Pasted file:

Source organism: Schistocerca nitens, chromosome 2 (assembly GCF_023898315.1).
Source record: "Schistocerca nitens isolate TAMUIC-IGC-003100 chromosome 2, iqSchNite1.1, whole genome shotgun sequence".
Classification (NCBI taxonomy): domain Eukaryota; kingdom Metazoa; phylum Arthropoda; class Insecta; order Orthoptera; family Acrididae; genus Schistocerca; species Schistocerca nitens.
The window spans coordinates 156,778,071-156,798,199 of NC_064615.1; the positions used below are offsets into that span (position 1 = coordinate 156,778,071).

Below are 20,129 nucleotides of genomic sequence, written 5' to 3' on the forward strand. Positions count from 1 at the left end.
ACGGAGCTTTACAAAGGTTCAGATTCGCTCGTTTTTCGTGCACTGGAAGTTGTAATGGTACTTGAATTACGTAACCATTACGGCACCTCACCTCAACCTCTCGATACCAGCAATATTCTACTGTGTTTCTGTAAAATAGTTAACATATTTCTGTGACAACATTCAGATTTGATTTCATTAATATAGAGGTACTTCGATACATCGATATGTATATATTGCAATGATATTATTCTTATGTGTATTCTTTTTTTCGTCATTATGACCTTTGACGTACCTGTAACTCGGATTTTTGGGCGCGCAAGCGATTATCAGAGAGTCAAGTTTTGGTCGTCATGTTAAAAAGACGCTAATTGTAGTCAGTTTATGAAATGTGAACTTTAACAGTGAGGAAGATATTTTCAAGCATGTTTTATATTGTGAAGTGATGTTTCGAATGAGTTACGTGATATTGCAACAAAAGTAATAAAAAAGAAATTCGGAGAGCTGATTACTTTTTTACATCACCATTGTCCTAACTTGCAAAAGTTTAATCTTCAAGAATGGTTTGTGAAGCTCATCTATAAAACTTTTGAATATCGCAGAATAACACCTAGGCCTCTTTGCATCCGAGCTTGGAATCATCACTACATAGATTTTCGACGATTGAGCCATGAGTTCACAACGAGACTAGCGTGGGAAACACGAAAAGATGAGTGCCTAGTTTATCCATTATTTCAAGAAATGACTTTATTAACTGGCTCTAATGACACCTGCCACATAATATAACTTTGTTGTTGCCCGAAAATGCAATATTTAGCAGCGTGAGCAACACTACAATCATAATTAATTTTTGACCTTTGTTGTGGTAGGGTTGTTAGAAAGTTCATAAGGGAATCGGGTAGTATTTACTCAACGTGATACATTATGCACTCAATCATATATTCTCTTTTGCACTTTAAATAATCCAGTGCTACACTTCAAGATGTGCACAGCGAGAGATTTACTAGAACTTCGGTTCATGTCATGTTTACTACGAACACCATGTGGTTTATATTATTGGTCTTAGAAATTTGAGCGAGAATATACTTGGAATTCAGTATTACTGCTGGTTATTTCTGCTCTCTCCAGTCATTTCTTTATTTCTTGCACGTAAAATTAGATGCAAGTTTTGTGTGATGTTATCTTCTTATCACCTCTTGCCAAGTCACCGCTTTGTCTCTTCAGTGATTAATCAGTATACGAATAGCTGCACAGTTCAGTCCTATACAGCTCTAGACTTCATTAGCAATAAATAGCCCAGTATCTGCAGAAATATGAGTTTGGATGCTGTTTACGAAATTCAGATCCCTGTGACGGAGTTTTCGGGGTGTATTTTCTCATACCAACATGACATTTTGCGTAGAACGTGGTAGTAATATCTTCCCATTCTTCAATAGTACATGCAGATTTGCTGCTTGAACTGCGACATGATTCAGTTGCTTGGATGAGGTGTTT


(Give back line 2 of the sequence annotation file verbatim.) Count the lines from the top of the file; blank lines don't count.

Source record: "Schistocerca nitens isolate TAMUIC-IGC-003100 chromosome 2, iqSchNite1.1, whole genome shotgun sequence".